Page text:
Tailoring to the needs of the local ecosystem

It is of note that some of the guidance produced elsewhere, for example in the United Kingdom by the National Audit Office (for payment by results) and by the Government Outcomes Lab (for SIBs), had to be adapted in order to be relevant to the Abu Dhabi context. For example, Ma’an’s guidance on Social Impact Contracting sets out how such practice may look different in the Abu Dhabi context.

This is exemplified most clearly in the following extract:

“It is highly unlikely that the Abu Dhabi context will have all of the features [that support outcomes based contracting] present in all policy areas of interest to the Government. This does not necessarily mean that it is impossible to use Social Impact Contracting, but stakeholders will need to be aware of the additional challenges this may create. They then need to factor in sufficient time and expertise to manage the design and implementation of a Social Impact Contracting scheme.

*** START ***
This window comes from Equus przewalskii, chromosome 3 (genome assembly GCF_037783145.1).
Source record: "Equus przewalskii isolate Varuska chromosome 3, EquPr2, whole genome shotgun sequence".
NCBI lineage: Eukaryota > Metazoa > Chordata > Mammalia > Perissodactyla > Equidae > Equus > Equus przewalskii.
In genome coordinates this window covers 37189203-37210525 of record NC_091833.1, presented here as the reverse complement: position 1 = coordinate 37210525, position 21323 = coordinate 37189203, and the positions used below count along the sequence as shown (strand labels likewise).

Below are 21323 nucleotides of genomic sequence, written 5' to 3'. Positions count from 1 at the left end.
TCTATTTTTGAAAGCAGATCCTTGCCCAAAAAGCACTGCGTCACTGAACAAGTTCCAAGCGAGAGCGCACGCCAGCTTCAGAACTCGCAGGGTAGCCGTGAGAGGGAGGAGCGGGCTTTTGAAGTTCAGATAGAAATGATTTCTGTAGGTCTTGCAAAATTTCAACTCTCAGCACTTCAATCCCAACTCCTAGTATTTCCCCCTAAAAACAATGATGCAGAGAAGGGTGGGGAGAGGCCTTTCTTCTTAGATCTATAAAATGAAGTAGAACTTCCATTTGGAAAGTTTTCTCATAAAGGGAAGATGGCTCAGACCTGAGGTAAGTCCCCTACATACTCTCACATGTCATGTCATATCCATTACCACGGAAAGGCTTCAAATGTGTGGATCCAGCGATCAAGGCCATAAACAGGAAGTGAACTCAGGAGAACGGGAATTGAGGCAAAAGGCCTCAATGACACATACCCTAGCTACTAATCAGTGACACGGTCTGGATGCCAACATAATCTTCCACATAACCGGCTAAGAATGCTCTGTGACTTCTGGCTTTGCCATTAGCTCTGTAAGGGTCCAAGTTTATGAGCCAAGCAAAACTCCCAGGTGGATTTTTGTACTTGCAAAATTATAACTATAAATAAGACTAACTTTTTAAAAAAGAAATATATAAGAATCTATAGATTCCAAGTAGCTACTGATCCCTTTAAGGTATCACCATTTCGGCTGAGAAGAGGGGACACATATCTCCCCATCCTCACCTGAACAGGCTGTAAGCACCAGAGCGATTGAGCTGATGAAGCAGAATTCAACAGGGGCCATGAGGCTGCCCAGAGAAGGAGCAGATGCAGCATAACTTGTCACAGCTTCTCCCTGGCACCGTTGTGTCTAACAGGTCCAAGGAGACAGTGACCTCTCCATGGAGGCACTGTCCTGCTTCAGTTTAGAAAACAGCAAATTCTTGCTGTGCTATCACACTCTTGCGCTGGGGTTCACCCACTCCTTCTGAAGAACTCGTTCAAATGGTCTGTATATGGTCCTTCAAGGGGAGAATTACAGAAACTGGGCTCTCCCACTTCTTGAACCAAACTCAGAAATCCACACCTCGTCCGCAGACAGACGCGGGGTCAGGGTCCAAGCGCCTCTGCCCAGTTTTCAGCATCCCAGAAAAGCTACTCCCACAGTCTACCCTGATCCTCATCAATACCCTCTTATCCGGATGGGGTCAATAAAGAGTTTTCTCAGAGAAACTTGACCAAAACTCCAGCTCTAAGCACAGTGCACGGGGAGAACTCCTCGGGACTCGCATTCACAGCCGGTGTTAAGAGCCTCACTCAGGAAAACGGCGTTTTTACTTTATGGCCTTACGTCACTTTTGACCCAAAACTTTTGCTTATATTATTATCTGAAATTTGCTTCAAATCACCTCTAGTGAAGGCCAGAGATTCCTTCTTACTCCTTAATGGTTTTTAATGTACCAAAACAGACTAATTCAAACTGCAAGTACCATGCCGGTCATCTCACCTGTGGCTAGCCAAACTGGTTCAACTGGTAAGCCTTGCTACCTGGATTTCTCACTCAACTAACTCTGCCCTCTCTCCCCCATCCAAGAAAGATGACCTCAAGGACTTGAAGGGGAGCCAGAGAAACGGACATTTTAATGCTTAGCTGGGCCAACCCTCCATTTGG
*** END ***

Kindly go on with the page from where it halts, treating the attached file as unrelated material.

For example, there are known policy areas in Abu Dhabi where there is little to no existing data on social outcomes that can help set a performance baseline. In these cases, other methods for agreeing to pay may be required, or stakeholders may choose to have a Social Impact Contract comprising of a smaller proportion of payment that is based on the achievement of results or outcomes in order to reduce risk."

Another area of significant difference, in comparison with the UK and USA contexts for example, is the availability of service providers. Across a number of policy fields, there is a dearth of service providers. In addition, the social sector in Abu Dhabi is still nascent, albeit with interesting growth trajectories. There are ambitions by Ma’an and other stakeholders in Abu Dhabi to use various levers available to Government to stimulate the growth of the social sector. Hence, there are specific considerations around the implications for various types of outcomes-based contracting so that the conditions for the emergence of a diverse and thriving social sector may be created.